Brussels, Dutch Paris

Brussels advertises itself as the best place for five things: Waffles, Fries, Mussels, Chocolate and, of course, Beer. Though I saw many places selling all conceptions of lace (why?) and some postcards displaying diamonds as a “Belgian” thing (tax free!), and of course there’s the peeing boy (again, why?), these are the five things for which students like myself travel here to enjoy. And they’re all edible!

Mussels: I could not tell you why this is a big Belgian thing. As far as I know, there isn’t a body of water or an Ocean close to Brussels (which is kind of in the middle of the country) and the nearest ocean does not boast some special type of the sea creature. But you wouldn’t know that if you walked down Rue des Bouchers and looked at all of the wonderful pictures of their food (google images) on the menus of the tiny cafes that spill out onto the sidewalk and beckon you inside with promises of a free drink with your meal. Everywhere has mussels. My best friend, a pretty strict vegetarian, actually had mussels when we were there just because they were advertised at literally every single cafe.

Vlaamse Frites (fries): Speaking of being served at every single cafe everywhere, frites were another ubiquitous food in Brussels. If they could, they did, and they were served with most every entree to varying degrees of success. The Flemish Frite is actually a famous way of doing fries, and it truly does a better fried potato make. The secret is that they flash fry the cut up potatoes once and then keep them on hand, frying them a second time for longer when you order them. Fun fact- in a weird and not nearly as fresh way, McDonald’s employs the same technique, making those 2am fries from the walk up window at the Regent St. location truly amazing. Best fries hands down were the fries from Fritland. Sounds like a tourist trap, is busy like a tourist trap, is not a tourist trap. And they have brats! Tastes like home.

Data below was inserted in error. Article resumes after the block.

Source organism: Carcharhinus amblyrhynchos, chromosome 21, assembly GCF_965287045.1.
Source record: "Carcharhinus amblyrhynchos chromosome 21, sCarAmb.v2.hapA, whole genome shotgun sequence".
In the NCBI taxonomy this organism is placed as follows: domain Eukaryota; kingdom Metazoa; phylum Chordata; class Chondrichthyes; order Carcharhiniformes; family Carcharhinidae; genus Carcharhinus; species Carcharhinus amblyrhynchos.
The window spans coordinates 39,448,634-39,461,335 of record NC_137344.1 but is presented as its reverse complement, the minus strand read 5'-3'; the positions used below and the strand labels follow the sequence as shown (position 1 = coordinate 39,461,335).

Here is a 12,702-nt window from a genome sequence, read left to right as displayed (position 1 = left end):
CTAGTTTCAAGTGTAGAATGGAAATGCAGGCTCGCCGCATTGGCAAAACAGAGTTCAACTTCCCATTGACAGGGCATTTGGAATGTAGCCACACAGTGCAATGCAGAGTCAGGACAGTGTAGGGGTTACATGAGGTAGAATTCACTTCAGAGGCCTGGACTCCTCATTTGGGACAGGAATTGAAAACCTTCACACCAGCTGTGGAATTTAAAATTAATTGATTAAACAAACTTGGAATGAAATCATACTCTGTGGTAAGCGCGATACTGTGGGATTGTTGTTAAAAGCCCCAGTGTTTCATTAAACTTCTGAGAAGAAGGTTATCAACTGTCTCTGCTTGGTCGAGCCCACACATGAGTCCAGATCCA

Chocolate: Alright so I’ve been to two chocolate stores (three if you count the quite literally hot chocolate I had in the Gallerie de la Reine) both of which were famous and lived up to the name. Mary, which I learned about through Facebook stalking, I’m in love with because I’m pretty sure I’ve never tasted caramel that tasted more like butter in my life. Also they have the most beautiful boxes (including one that I own which is blue and has a cat on it). I also went to Leonidas. Sound familiar? That’s cause it’s a chain. I would have never gone there (Leonidas and Godiva are the most famous but also the most looked down on to visit in Brussels) had it not been 11PM and it was the only one open and the boy and I needed chocolate. Better than the chocolate was enjoying them in Grand Place (center square- could stare for hours) at night. What’s more Belgian than that?

Beer: I’ll tell you what’s more Belgian- beer in Delirium, the beer temple of the country (/the world). Every person I have talked to who has visited Brussels has gone here at least once… every day of their trip. With three floors to the main complex plus a bunch of smaller bars within the block (including one in a former monastery) and more than 2,000 beers (yes they have a book not a menu for you to choose from) you kind of understand the hype about Belgian beer. And also why so many people spend so much time here. Littered with beer signs, lights, trays and other brewing paraphernalia, each floor had different beers on tap from different regions of the world (but mostly the Netherlands and Belgium). Each time I visited I tried new types. Famous Belgian Wit Bier (white), Ambree (amber), Blond (blonde), Tripel (triple- three types of grains or something). So I’m not the beer expert (but I might be after my next visit!).